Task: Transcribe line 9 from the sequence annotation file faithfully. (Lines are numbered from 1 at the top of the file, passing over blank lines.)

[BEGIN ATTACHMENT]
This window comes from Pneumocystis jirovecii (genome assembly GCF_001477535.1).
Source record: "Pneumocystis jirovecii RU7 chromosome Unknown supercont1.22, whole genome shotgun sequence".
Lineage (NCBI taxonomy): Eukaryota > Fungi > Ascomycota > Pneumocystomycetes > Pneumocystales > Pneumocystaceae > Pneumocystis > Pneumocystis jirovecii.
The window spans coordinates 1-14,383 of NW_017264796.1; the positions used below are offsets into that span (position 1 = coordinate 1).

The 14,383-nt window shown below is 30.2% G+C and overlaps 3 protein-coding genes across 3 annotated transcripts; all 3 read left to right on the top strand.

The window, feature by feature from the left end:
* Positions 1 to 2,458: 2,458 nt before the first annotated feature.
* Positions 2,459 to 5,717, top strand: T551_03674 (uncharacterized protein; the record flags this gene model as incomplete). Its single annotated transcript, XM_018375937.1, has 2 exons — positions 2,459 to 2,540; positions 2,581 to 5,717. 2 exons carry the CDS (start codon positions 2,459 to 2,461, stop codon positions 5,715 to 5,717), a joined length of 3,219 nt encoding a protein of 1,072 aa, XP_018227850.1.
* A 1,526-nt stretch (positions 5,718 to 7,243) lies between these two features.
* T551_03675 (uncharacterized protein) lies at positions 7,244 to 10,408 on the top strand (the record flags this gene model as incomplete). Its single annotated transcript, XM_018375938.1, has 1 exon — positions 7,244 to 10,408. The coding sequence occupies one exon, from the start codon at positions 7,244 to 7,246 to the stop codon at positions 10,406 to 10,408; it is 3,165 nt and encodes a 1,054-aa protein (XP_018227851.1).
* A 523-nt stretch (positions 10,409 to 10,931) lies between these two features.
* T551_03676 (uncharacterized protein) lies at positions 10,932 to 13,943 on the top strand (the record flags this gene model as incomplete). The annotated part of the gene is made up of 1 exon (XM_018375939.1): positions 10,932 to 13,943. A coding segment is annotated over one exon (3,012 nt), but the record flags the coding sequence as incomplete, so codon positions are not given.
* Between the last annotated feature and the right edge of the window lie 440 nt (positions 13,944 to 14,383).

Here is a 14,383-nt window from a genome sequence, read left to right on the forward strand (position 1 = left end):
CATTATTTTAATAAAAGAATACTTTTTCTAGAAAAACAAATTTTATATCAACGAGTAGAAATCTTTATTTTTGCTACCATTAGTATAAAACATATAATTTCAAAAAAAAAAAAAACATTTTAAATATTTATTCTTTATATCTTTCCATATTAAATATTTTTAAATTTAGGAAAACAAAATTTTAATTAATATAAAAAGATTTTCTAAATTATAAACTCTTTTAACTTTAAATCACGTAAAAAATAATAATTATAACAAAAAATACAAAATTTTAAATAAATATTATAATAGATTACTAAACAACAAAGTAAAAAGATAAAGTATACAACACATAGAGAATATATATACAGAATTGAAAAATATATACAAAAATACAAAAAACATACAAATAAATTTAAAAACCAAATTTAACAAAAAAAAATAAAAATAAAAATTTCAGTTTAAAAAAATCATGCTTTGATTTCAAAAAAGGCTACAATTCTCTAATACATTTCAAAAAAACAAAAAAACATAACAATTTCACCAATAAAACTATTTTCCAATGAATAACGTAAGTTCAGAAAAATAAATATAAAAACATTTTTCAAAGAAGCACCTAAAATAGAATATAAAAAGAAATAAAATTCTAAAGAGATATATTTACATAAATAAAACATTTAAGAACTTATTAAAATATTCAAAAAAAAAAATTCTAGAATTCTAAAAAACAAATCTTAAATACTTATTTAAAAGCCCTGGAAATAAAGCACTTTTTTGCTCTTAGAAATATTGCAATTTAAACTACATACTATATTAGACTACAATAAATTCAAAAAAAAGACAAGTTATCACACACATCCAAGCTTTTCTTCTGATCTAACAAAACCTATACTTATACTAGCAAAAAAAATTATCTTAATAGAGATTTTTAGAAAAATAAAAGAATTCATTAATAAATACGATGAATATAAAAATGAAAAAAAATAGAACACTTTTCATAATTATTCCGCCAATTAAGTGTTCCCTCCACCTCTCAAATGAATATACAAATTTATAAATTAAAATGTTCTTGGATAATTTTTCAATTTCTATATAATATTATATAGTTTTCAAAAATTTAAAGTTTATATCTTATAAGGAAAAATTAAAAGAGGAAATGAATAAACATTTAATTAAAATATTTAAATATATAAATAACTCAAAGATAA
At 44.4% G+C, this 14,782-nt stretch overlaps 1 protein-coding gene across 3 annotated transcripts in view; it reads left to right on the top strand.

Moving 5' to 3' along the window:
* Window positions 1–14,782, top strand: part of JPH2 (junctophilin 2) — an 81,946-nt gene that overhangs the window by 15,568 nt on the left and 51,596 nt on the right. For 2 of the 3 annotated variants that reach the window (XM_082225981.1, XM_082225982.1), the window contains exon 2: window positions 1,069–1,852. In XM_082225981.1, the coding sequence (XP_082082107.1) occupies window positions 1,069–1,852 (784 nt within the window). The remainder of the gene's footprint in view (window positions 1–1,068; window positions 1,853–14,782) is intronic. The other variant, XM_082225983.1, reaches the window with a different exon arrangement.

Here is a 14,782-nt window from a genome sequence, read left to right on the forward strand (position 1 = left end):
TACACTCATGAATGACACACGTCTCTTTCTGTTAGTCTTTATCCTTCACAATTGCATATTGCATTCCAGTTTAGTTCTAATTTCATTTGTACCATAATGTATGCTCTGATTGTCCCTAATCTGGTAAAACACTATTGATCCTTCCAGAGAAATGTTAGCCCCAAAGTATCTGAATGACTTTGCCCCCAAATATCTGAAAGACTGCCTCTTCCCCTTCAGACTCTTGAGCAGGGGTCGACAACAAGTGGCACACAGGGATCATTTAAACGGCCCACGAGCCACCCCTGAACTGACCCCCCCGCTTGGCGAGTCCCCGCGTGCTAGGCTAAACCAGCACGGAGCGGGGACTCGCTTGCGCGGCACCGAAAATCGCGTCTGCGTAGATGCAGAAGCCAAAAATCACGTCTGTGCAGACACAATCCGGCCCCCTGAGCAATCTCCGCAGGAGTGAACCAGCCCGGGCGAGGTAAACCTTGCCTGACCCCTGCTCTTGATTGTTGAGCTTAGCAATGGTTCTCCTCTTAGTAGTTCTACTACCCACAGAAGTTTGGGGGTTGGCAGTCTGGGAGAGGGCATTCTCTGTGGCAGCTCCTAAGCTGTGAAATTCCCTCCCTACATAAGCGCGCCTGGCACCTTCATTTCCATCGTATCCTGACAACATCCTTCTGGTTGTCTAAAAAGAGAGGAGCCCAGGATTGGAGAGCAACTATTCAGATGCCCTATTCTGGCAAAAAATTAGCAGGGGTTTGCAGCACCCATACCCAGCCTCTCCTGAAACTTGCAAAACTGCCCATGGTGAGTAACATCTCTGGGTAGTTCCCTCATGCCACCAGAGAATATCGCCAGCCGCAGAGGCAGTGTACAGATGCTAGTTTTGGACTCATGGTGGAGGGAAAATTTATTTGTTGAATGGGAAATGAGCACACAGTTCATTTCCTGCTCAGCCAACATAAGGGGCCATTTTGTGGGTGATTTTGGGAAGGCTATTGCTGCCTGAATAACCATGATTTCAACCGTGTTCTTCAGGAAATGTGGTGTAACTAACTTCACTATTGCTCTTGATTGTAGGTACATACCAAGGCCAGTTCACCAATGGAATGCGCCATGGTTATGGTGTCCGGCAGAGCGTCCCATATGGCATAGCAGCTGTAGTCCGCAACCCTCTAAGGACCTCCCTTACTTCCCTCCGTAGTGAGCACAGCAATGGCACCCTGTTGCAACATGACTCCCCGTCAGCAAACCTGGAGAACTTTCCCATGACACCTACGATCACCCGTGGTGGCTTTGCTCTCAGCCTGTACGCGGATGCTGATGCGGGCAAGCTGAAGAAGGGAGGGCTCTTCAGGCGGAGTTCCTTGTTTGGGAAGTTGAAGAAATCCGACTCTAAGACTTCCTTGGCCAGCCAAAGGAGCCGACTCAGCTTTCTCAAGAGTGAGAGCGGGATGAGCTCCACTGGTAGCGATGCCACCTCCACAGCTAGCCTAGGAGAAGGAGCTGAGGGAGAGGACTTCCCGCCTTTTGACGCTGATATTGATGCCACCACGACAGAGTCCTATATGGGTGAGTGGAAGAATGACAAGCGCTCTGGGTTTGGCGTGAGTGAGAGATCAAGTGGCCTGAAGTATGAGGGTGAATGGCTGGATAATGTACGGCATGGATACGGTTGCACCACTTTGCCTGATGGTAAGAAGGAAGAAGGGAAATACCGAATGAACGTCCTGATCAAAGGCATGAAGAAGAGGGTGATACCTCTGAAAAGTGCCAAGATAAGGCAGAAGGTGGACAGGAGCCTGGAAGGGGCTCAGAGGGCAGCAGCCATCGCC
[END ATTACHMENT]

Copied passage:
* A 1,526-nt stretch (positions 5,718 to 7,243) lies between these two features.